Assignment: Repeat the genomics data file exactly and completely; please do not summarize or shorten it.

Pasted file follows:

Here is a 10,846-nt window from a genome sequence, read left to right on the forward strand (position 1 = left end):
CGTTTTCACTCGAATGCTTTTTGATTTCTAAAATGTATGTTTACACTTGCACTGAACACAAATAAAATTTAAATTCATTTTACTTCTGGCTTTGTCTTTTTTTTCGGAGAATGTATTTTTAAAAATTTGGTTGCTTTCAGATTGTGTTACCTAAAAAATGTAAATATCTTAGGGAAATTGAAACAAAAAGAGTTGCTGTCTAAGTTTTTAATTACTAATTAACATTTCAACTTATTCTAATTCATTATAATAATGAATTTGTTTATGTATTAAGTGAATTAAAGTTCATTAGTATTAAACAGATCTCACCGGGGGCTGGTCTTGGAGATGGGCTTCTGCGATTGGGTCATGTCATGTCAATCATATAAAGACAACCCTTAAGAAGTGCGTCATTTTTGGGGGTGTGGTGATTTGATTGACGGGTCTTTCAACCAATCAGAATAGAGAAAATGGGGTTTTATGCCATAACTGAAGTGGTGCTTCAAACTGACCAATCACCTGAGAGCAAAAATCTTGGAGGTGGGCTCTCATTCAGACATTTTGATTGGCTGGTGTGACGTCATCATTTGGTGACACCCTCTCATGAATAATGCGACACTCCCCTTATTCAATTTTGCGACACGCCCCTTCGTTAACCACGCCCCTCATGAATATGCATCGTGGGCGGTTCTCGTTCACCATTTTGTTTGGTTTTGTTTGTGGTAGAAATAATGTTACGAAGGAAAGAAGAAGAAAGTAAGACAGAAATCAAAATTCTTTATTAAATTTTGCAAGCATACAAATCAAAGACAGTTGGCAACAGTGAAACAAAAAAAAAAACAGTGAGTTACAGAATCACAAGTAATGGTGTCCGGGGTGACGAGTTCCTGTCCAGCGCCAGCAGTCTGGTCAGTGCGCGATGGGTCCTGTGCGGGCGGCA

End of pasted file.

Here is a 10,846-nt window from a genome sequence, read left to right on the forward strand (position 1 = left end):
CGTTTTCACTCGAATGCTTTTTGATTTCTAAAATGTATGTTTACACTTGCACTGAACACAAATAAAATTTAAATTCATTTTACTTCTGGCTTTGTCTTTTTTTTCGGAGAATGTATTTTTAAAAATTTGGTTGCTTTCAGATTGTGTTACCTAAAAAATGTAAATATCTTAGGGAAATTGAAACAAAAAGAGTTGCTGTCTAAGTTTTTAATTACTAATTAACATTTCAACTTATTCTAATTCATTATAATAATGAATTTGTTTATGTATTAAGTGAATTAAAGTTCATTAGTATTAAACAGATCTCACCGGGGGCTGGTCTTGGAGATGGGCTTCTGCGATTGGGTCATGTCATGTCAATCATATAAAGACAACCCTTAAGAAGTGCGTCATTTTTGGGGGTGTGGTGATTTGATTGACGGGTCTTTCAACCAATCAGAATAGAGAAAATGGGGTTTTATGCCATAACTGAAGTGGTGCTTCAAACTGACCAATCACCTGAGAGCAAAAATCTTGGAGGTGGGCTCTCATTCAGACATTTTGATTGGCTGGTGTGACGTCATCATTTGGTGACACCCTCTCATGAATAATGCGACACTCCCCTTATTCAATTTTGCGACACGCCCCTTCGTTAACCACGCCCCTCATGAATATGCATCGTGGGCGGTTCTCGTTCACCATTTTGTTTGGTTTTGTTTGTGGTAGAAATAATGTTACGAAGGAAAGAAGAAGAAAGTAAGACAGAAATCAAAATTCTTTATTAAATTTTGCAAGCATACAAATCAAAGACAGTTGGCAACAGTGAAACAAAAAAAAAAACAGTGAGTTACAGAATCACAAGTAATGGTGTCCGGGGTGACGAGTTCCTGTCCAGCGCCAGCAGTCTGGTCAGTGCGCGATGGGTCCTGTGCGGGCGGCA